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    Arts and crafts

    An arts and crafts show will be held 9 a.m. Saturday at Knights of Columbus 104 D.P. Road


    Great American Backyard Campout with Los Alamos County Recreation and PEEC. 4 p.m. Saturday at Overlook Park in White Rock. Free.


    The County Council will meet at 7 p.m. June 25 in the Municipal Building.


    Los Alamos Aquatomics Reunion Celebration. 6-10 p.m. Saturday at Fuller Lodge. Buffet Dinner catered by DeColores
    Restaurant. $45 per person. 

  • Business Spotlight: Finding inner peace in a world of chaos

    Psychotherapist Aimee Schnedler has found her calling. She has lived in Los Alamos for 10 years and she recently opened her practice at the Small Business Center. She continues to build her clientele.
    A licensed mental health counselor, Schnedler works with individuals, teens, seniors and couples through a wide range of issues, loss and grief, trauma and post-traumatic stress recovery, depression, anxiety, personal growth and addiction.
    She also facilitates the weekly Survivors of Suicide Support group, since the death of high school student Isaac Hayden in March.
    “In a comfortable and supportive environment, I offer a highly personalized approach tailored to each of my clients’ individual needs to help attain the personal growth they are striving for,” she said. “If there are any issues that are out of the scope of my practice, I will be the first to let you know and help you find a therapist that is a good fit.”
    Schnedler holds a bachelor’s degree in psychology and master’s degree in counseling. She currently is a doctoral candidate in depth psychology with emphasis in Jungian and Archetypal studies.
    “I feel held and supported by the gracious community and I have encountered some great people,” Schnedler said. She credits her family as a main source of support.

  • Manhattan Project Park stays alive

    Passage of the Manhattan Project National Historical Park Act (H.R. 1208) in the U.S. House of Representatives last week was a major hurdle en route to the park’s fruition.
    A companion bill in the Senate (S. 507) has also passed the Senate Committee on Energy and Natural Resources.
    Similar bills introduced last year were unable to get out of committee in either chamber of Congress.
    “We’re further along than we’ve ever been, so we’re excited about that,” said Heather McClenahan, Los Alamos Historical Society executive director and the county’s point person for the MPNHP project.
    According to McClenahan, the question now is how to get S. 507 through the full Senate.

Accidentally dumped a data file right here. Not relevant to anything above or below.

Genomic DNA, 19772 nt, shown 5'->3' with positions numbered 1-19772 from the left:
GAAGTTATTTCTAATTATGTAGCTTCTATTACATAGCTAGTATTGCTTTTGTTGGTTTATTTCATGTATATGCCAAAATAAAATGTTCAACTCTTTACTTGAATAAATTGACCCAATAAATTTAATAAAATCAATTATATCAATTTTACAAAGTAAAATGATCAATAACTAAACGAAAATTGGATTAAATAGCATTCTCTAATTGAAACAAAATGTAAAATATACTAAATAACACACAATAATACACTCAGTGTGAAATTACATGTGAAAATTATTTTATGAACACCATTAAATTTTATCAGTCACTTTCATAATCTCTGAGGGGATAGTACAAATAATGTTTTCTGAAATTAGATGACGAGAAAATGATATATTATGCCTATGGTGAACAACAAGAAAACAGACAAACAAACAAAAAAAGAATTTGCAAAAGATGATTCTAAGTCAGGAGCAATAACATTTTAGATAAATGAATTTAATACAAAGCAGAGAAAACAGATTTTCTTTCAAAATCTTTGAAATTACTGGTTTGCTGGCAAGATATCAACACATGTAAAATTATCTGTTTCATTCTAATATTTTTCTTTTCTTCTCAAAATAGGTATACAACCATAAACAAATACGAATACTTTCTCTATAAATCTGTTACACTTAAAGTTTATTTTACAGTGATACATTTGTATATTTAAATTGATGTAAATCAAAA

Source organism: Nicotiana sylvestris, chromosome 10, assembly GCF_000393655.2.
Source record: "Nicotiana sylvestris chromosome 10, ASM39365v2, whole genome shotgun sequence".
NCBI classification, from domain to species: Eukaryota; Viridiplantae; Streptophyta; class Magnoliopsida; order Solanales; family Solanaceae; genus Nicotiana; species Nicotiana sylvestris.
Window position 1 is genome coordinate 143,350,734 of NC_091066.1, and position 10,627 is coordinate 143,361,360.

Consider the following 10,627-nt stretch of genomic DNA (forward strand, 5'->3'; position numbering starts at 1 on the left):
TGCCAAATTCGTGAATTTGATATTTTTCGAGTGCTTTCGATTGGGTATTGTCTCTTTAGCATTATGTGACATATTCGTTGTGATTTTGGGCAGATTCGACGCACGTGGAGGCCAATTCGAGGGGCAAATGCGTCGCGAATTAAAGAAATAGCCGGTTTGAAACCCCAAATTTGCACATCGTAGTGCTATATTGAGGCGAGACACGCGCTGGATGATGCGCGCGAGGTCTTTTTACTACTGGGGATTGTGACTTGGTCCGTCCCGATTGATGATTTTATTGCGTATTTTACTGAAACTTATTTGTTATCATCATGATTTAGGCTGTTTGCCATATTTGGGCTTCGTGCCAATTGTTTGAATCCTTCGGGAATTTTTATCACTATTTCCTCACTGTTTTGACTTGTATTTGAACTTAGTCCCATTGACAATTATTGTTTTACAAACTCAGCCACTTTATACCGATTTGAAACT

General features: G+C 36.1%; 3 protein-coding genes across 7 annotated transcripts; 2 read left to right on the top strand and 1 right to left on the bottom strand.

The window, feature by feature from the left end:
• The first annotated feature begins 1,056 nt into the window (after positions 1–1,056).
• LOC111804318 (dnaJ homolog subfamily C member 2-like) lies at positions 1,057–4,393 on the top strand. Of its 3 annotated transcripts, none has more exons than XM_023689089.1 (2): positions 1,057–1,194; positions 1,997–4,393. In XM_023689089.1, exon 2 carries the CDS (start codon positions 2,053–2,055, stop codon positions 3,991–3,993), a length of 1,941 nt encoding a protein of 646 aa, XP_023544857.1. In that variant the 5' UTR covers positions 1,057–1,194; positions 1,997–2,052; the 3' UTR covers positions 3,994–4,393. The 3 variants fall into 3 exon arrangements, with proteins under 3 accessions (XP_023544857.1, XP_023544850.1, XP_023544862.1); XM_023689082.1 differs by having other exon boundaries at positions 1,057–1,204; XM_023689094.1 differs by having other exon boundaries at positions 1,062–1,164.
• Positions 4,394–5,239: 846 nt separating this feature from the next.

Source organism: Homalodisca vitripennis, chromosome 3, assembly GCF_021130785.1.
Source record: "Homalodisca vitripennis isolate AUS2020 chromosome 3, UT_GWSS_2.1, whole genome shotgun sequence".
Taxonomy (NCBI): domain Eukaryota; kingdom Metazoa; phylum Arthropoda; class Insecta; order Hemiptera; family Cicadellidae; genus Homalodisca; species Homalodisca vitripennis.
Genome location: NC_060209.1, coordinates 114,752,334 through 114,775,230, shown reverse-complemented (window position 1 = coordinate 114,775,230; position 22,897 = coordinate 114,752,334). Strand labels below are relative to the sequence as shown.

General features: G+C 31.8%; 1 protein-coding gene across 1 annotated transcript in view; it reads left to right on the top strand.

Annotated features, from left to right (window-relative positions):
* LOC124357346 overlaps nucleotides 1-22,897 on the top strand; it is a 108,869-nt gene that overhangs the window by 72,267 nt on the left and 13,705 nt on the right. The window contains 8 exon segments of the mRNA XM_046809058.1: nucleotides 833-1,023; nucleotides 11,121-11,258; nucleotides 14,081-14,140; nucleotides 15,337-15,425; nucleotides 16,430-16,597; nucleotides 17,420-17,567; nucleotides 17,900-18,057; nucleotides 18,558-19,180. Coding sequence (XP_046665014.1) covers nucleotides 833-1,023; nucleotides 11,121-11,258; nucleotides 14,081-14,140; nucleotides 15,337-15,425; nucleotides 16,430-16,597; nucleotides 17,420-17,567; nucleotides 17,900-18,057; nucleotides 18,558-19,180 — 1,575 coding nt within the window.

Attaching it to the National Defense Authorization Act passed the bill passed in the House. The most unlikely possibility is that the Senate will take up the House version and pass it, since the Senate has already passed its own rendition of the defense spending bill.
    Supporters are hoping to attach S. 507 to the Senate version of the National Defense Authorization Act, which should assure its passage.

  • Los Alamos reaches out to tornado victims

    For the past couple of months, the residents of Los Alamos have been pitching in to help Oklahomans, impacted by the wave of deadly tornadoes that swept their state.
    They’ve helped out in a variety of ways; bake sales, donation drives, pledging money.
    Among the more unique drives have been the Charger Aquatics’ swim team holding a drive for pets who have been impacted by the tornadoes, a Red Cross donation drive held by Cpl. Pat Massara of the Los Alamos Police Department and a trailer wash orchestrated by the Los Alamos Pony Club.
    Though the swim team drive and the LAPD/Red Cross Drive is over, the Los Alamos Pony Club’s fundraising effort is still going on.
    To get your trailer washed, contact LAPC member Lisa Reader at lisaandgarth@cs.com.
    “If they have a horse trailer or a car they want washed, we will be happy to do that,” Reader said, adding that they will come to you, all you have to do is get your trailer or car ready.
    The LAPC has raised $250 so far, and for now, is continuing to take appointments. The money will be used to take care of animals, especially horses that have been impacted by the tornadoes.

  • Fireworks show on at Overlook Park

    The Los Alamos July 4 Celebration Firework Show apparently is on for now, according to a press release from the Kiwanis Club.
    Officials with Kiwanis said that Los Alamos Fire Chief Troy Hughes has given the go-ahead for the fireworks display. The Kiwanis Club members worked with experts from LANL to provide detailed technical analysis of the display coverage zone.
    This information along with thorough review of the Overlook Park area and the detailed event response planning assembled by LAFD provided the necessary confidence that the Kiwanis Firework Show can be conducted with utmost safety.
    The celebration was canceled two years ago due to the Las Conchas fire. Last year, the fireworks display was canceled just days before the event due to drought and weather conditions.